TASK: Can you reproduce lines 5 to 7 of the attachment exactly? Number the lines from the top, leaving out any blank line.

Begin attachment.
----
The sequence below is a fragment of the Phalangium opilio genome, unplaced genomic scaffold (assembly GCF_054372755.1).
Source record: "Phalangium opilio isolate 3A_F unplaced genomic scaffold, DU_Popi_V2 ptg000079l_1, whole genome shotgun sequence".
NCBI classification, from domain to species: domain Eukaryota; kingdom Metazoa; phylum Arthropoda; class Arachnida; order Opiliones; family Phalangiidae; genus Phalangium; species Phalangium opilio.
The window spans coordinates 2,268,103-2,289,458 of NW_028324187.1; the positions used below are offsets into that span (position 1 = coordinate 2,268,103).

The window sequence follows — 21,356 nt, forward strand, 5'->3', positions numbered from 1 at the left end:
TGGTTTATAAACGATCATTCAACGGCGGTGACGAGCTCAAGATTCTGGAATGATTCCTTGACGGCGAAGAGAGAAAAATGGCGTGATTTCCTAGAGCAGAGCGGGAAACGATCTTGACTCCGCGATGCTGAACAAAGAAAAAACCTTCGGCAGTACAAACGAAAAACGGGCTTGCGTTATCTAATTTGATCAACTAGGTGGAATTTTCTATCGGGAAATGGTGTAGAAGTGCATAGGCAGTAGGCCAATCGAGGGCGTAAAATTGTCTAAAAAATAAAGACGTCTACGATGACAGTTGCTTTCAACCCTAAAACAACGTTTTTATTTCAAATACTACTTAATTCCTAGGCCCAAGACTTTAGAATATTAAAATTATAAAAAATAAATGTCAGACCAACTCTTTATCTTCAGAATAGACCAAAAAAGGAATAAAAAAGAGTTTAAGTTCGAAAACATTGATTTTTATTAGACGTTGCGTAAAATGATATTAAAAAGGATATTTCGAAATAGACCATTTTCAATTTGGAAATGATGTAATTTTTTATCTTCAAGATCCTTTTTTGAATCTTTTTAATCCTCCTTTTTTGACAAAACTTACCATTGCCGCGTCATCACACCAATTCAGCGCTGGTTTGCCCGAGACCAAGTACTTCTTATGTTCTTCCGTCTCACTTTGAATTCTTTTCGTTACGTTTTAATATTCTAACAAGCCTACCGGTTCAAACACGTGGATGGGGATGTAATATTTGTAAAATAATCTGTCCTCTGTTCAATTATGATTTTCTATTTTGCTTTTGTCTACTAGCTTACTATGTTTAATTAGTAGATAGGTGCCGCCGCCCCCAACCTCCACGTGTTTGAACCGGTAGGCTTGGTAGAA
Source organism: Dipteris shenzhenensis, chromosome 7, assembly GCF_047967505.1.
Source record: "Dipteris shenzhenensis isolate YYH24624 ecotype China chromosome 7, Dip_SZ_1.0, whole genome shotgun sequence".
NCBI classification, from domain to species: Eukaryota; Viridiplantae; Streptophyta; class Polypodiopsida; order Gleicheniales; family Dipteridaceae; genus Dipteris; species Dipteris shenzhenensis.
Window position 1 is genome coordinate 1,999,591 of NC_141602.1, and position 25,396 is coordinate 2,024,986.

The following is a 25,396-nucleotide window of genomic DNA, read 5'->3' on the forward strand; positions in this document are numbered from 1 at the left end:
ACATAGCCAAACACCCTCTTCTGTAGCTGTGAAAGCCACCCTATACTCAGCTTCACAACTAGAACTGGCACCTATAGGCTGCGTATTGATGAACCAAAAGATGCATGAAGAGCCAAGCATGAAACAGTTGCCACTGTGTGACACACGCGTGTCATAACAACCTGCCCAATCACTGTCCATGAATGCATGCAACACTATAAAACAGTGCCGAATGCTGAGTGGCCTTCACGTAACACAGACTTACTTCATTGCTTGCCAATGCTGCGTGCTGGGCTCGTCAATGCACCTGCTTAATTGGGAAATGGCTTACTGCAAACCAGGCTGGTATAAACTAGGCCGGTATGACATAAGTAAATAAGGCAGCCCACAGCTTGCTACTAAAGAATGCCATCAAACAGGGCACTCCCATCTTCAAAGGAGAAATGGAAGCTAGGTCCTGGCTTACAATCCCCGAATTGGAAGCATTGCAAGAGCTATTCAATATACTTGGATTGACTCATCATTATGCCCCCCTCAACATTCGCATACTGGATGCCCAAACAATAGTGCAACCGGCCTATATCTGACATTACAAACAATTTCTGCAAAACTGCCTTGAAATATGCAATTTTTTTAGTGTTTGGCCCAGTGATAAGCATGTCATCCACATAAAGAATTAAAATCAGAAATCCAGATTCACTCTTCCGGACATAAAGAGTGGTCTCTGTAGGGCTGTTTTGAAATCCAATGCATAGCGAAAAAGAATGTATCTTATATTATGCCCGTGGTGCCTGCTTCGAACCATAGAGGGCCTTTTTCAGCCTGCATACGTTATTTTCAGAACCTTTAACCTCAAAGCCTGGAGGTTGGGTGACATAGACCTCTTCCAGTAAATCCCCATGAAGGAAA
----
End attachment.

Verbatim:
The window sequence follows — 21,356 nt, forward strand, 5'->3', positions numbered from 1 at the left end:
TGGTTTATAAACGATCATTCAACGGCGGTGACGAGCTCAAGATTCTGGAATGATTCCTTGACGGCGAAGAGAGAAAAATGGCGTGATTTCCTAGAGCAGAGCGGGAAACGATCTTGACTCCGCGATGCTGAACAAAGAAAAAACCTTCGGCAGTACAAACGAAAAACGGGCTTGCGTTATCTAATTTGATCAACTAGGTGGAATTTTCTATCGGGAAATGGTGTAGAAGTGCATAGGCAGTAGGCCAATCGAGGGCGTAAAATTGTCTAAAAAATAAAGACGTCTACGATGACAGTTGCTTTCAACCCTAAAACAACGTTTTTATTTCAAATACTACTTAATTCCTAGGCCCAAGACTTTAGAATATTAAAATTATAAAAAATAAATGTCAGACCAACTCTTTATCTTCAGAATAGACCAAAAAAGGAATAAAAAAGAGTTTAAGTTCGAAAACATTGATTTTTATTAGACGTTGCGTAAAATGATATTAAAAAGGATATTTCGAAATAGACCATTTTCAATTTGGAAATGATGTAATTTTTTATCTTCAAGATCCTTTTTTGAATCTTTTTAATCCTCCTTTTTTGACAAAACTTACCATTGCCGCGTCATCACACCAATTCAGCGCTGGTTTGCCCGAGACCAAGTACTTCTTATGTTCTTCCGTCTCACTTTGAATTCTTTTCGTTACGTTTTAATATTCTAACAAGCCTACCGGTTCAAACACGTGGATGGGGATGTAATATTTGTAAAATAATCTGTCCTCTGTTCAATTATGATTTTCTATTTTGCTTTTGTCTACTAGCTTACTATGTTTAATTAGTAGATAGGTGCCGCCGCCCCCAACCTCCACGTGTTTGAACCGGTAGGCTTGGTAGAA
Source organism: Dipteris shenzhenensis, chromosome 7, assembly GCF_047967505.1.